To Kill a Mockingbird 1962 ★★★½

I'm a bit torn with this film. On the one hand, I feel that parts of it are quite brilliant and powerful. On the other, I find the story to be too disjointed to carry the full power that it could have.

The opening hour or so feels almost like an episode of the Andy Griffith show, as we follow the kids around, watching them goof off, misbehave, and allow their curiosity to get the best of them. (That's not a diss on Andy Griffith, by the way, because I love that show)

However, the film makes an almost complete 180 when it comes to the courtroom scene. While I was somewhat interested and amused at the first part of the film, I was enthralled by the maddeningly well-presented courtroom sequence. Gregory Peck is brilliant, particularly in the extensively long takes; he alone holds the audience's attention and makes it look easy.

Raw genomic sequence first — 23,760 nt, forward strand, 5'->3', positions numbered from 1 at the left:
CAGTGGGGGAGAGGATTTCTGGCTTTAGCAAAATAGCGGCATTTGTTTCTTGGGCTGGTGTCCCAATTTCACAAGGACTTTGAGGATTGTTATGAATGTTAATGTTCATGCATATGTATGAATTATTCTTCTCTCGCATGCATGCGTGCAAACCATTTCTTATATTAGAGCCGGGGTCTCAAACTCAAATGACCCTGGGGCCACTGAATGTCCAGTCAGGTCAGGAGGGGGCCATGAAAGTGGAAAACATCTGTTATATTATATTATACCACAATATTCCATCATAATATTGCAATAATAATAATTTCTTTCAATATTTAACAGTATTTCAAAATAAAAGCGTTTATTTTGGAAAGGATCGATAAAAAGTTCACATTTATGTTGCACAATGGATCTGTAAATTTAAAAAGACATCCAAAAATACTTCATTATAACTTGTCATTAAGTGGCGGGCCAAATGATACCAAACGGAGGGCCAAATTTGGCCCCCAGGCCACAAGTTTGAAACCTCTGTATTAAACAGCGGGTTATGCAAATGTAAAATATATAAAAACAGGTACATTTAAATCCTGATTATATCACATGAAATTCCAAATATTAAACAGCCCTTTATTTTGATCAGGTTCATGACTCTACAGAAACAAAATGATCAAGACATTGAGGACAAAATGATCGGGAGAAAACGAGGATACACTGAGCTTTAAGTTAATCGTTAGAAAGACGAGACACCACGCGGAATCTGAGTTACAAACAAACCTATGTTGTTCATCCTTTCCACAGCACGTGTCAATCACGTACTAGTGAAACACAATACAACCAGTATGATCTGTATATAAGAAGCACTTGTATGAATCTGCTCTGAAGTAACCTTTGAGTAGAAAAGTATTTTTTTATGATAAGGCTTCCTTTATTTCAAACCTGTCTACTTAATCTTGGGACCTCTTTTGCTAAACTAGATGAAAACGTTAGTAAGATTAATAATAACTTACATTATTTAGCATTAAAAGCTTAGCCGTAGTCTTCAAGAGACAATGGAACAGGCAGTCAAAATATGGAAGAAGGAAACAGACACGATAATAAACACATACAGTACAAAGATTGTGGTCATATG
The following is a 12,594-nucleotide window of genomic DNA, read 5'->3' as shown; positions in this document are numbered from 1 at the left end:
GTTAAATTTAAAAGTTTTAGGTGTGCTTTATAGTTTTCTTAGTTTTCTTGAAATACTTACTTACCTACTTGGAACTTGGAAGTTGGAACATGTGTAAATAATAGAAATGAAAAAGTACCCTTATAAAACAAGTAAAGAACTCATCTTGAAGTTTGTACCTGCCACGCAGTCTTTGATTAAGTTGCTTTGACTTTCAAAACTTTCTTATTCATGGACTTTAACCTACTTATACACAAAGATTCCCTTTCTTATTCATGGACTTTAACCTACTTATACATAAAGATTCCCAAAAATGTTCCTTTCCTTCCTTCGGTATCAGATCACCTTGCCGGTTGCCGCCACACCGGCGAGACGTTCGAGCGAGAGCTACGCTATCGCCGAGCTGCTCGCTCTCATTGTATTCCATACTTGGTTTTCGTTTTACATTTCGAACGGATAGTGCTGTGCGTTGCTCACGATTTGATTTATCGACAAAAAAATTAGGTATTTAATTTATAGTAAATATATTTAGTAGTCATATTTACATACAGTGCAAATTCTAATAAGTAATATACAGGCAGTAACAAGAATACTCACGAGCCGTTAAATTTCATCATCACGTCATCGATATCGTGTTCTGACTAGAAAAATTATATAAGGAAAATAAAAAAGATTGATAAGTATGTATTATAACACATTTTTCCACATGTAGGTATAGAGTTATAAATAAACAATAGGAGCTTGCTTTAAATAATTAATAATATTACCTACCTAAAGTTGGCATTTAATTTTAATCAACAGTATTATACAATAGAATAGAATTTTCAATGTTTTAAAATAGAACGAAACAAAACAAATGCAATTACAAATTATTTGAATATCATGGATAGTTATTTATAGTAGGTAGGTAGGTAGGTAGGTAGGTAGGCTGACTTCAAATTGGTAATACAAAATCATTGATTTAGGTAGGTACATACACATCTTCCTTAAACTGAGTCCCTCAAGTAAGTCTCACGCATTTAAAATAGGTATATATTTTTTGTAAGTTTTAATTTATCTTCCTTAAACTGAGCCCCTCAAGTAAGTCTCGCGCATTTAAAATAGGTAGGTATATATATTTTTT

I found the issue of racism was presented in a staggering, unflinching, realistic light that made you truly feel for Tom Robinson. Brock Peters' portrayal echoes through your heart as he goes through the trial. In fact, that sequence alone prompts me to raise my original 3-star rating to 3 1/2 - it was that good.

Then we get to the post-trial part of the film. The scene with Jem and Scout in the woods is masterfully lit and choreographed. But I wasn't quite sold on the ending. It felt like it belonged to a different film - the film that was the first hour of the story, not the courtroom part.

The film is well worth watching and gives an unflinching look at racism and equality, but is too disjointed to wield the power and tragedy that the story deserved.

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